|2018-12-24 来源： 中国石化新闻网|
吴慧丹 摘译自 ICIS
Crude oil demand to slow on tighter liquidity, higher risk of down cycle
The cartel and its leader Saudi Arabia may not have the influence they had a decade ago, but 2018 has shown, if anything, that they remained critically important to global crude prices.
OPEC producers still own an enormous part of global supply, even if Russia and the US have since caught up.
The cartel’s decision to start cutting global supply by 1.2m bbl/day from January will help the market re-balance in the first half of 2019, but it might prove insufficient afterwards.
At present, oil is stuck in a bear market and investors are concerned that record US production, now in excess of 11m bbl/day, and a skittish fuel market may drag on demand.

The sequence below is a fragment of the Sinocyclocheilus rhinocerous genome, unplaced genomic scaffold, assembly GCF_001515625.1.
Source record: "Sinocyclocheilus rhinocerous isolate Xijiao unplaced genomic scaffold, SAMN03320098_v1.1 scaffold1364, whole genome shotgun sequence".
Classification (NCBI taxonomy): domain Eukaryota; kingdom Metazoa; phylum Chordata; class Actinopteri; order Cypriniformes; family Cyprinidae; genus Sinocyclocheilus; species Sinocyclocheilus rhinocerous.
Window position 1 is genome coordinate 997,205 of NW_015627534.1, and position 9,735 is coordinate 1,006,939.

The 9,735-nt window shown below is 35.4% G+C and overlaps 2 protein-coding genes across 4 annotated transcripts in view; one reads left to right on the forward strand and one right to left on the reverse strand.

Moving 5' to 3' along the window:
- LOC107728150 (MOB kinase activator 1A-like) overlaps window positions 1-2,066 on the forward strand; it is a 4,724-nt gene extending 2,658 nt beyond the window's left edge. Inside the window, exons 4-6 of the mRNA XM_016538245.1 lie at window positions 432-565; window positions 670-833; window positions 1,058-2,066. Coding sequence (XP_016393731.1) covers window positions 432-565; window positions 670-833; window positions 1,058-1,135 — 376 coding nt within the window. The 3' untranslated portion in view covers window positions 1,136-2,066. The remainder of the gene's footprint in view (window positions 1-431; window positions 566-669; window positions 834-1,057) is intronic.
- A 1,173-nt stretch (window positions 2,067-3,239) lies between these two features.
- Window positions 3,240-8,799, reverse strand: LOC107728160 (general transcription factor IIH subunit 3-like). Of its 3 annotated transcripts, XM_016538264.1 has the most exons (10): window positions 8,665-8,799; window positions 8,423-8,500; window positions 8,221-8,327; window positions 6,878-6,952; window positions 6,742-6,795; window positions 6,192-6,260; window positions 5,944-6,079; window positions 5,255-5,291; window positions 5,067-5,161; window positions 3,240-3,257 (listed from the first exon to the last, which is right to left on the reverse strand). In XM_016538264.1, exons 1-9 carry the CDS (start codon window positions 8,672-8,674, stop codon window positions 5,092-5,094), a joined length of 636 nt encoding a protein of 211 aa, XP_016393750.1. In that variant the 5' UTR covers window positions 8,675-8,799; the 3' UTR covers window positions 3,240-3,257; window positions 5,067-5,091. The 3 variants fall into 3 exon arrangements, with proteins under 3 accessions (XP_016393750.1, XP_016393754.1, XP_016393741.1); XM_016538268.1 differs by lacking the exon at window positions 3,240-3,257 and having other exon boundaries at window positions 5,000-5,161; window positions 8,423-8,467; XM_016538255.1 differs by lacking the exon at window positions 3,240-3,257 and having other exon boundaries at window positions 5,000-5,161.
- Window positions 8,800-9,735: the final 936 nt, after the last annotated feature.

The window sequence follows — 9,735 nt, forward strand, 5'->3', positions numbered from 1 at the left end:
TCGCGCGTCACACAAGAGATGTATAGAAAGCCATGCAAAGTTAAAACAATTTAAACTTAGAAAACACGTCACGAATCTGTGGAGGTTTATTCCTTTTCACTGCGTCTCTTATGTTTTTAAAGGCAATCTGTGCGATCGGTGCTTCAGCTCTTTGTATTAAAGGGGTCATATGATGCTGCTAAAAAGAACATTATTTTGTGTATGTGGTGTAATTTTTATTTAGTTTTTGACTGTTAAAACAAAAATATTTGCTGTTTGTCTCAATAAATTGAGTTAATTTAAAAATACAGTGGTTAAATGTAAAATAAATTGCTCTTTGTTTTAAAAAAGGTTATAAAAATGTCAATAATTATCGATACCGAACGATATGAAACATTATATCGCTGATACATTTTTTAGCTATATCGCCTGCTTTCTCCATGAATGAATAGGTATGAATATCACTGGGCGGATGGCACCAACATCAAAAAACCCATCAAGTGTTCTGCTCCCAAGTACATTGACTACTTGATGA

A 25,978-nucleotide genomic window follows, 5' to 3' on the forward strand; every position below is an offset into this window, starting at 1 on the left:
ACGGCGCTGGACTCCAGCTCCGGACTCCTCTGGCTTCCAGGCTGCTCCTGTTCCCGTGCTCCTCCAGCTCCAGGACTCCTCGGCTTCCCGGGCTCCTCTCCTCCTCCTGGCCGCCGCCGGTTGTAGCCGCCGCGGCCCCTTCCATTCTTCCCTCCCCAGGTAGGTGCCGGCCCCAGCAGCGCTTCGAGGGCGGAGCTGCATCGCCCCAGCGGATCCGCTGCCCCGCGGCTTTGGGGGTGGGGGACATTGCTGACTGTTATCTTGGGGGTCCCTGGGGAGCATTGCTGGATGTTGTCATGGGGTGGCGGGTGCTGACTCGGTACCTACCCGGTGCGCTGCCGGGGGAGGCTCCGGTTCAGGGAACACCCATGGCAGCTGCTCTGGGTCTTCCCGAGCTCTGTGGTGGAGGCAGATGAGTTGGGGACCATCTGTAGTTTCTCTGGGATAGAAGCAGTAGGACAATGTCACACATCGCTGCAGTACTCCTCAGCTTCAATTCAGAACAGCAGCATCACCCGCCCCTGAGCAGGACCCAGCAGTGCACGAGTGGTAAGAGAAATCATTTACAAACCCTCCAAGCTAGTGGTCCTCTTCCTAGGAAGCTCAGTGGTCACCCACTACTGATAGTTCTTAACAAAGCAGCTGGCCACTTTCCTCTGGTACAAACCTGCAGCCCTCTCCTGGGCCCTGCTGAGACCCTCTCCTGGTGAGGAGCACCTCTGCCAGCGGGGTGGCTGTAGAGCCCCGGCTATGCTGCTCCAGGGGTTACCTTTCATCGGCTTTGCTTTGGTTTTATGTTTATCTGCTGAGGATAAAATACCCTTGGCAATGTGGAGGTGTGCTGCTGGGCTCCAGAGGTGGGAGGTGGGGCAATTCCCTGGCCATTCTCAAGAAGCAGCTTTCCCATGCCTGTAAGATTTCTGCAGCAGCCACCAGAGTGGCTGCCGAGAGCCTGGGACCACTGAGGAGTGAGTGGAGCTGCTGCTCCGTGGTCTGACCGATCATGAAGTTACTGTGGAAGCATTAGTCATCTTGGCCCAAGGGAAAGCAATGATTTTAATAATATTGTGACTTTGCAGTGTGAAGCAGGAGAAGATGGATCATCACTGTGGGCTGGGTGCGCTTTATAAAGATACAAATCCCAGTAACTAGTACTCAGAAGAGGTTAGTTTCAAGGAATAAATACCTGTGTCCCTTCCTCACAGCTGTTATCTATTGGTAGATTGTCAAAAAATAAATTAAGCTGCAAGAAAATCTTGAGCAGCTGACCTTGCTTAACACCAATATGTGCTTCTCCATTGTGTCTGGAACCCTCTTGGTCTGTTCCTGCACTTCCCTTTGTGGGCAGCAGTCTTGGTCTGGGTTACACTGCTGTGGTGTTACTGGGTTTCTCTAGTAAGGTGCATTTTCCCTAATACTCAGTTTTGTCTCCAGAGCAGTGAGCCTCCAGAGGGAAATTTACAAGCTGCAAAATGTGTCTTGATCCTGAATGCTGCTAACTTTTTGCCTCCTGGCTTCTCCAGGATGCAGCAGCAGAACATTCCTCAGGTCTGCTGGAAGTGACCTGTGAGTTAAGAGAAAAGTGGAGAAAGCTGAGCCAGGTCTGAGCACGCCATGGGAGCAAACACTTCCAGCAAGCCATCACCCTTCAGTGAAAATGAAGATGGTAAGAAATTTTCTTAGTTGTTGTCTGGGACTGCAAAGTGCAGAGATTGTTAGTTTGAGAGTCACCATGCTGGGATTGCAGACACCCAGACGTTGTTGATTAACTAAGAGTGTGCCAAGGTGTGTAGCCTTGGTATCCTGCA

US oil remains the wild card in 2019, being no party to any supply agreement.
US shale drillers have proved more responsive to price swings than big oil, but their aggregate response is extremely difficult to gauge since they do not coordinate their supply decisions.
Data on rig productivity is produced with a one-two month lag, and often followed by huge revisions in the next six or 12 months.
Likewise, consumption responds to changes in price with a six-to-18-month lag. By the time demand destruction becomes visible, it is too late and prices will have risen too much.
Lower oil prices are likely to boost demand, but OPEC’s efforts will have little bearing on the global economy.